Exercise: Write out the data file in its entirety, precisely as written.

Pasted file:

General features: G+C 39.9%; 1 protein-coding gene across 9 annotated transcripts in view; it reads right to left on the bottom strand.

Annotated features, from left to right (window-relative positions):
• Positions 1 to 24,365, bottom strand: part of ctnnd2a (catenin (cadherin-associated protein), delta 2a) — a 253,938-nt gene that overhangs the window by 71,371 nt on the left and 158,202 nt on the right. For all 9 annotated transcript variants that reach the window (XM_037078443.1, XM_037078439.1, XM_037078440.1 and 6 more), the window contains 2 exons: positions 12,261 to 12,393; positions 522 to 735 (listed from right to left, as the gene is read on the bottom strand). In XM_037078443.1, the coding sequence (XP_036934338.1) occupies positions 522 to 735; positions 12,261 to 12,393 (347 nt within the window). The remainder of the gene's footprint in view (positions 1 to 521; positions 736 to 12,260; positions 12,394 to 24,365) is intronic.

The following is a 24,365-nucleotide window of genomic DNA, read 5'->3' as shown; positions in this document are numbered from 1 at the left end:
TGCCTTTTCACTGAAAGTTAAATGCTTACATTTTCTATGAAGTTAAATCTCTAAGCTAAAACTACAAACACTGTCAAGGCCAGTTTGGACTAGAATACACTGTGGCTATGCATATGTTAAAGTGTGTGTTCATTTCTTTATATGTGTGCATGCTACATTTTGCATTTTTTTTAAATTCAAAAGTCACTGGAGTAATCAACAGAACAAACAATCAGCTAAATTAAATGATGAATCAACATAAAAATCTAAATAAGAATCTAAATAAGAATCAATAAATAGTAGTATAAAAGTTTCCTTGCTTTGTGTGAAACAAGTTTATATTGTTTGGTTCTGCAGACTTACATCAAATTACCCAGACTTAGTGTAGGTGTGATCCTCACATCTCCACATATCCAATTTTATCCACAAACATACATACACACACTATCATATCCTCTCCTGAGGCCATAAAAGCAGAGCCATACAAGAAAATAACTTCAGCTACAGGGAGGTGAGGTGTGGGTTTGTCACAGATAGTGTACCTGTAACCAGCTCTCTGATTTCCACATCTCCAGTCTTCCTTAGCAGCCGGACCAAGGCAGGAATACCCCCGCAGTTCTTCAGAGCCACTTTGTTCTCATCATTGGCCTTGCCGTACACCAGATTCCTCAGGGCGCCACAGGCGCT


General features: G+C 39.9%; 1 protein-coding gene across 9 annotated transcripts in view; it reads right to left on the bottom strand.

Annotated features, from left to right (window-relative positions):
• Positions 1 to 24,365, bottom strand: part of ctnnd2a (catenin (cadherin-associated protein), delta 2a) — a 253,938-nt gene that overhangs the window by 71,371 nt on the left and 158,202 nt on the right. For all 9 annotated transcript variants that reach the window (XM_037078443.1, XM_037078439.1, XM_037078440.1 and 6 more), the window contains 2 exons: positions 12,261 to 12,393; positions 522 to 735 (listed from right to left, as the gene is read on the bottom strand). In XM_037078443.1, the coding sequence (XP_036934338.1) occupies positions 522 to 735; positions 12,261 to 12,393 (347 nt within the window). The remainder of the gene's footprint in view (positions 1 to 521; positions 736 to 12,260; positions 12,394 to 24,365) is intronic.

The following is a 24,365-nucleotide window of genomic DNA, read 5'->3' as shown; positions in this document are numbered from 1 at the left end:
TGCCTTTTCACTGAAAGTTAAATGCTTACATTTTCTATGAAGTTAAATCTCTAAGCTAAAACTACAAACACTGTCAAGGCCAGTTTGGACTAGAATACACTGTGGCTATGCATATGTTAAAGTGTGTGTTCATTTCTTTATATGTGTGCATGCTACATTTTGCATTTTTTTTAAATTCAAAAGTCACTGGAGTAATCAACAGAACAAACAATCAGCTAAATTAAATGATGAATCAACATAAAAATCTAAATAAGAATCTAAATAAGAATCAATAAATAGTAGTATAAAAGTTTCCTTGCTTTGTGTGAAACAAGTTTATATTGTTTGGTTCTGCAGACTTACATCAAATTACCCAGACTTAGTGTAGGTGTGATCCTCACATCTCCACATATCCAATTTTATCCACAAACATACATACACACACTATCATATCCTCTCCTGAGGCCATAAAAGCAGAGCCATACAAGAAAATAACTTCAGCTACAGGGAGGTGAGGTGTGGGTTTGTCACAGATAGTGTACCTGTAACCAGCTCTCTGATTTCCACATCTCCAGTCTTCCTTAGCAGCCGGACCAAGGCAGGAATACCCCCGCAGTTCTTCAGAGCCACTTTGTTCTCATCATTGGCCTTGCCGTACACCAGATTCCTCAGGGCGCCACAGGCGCT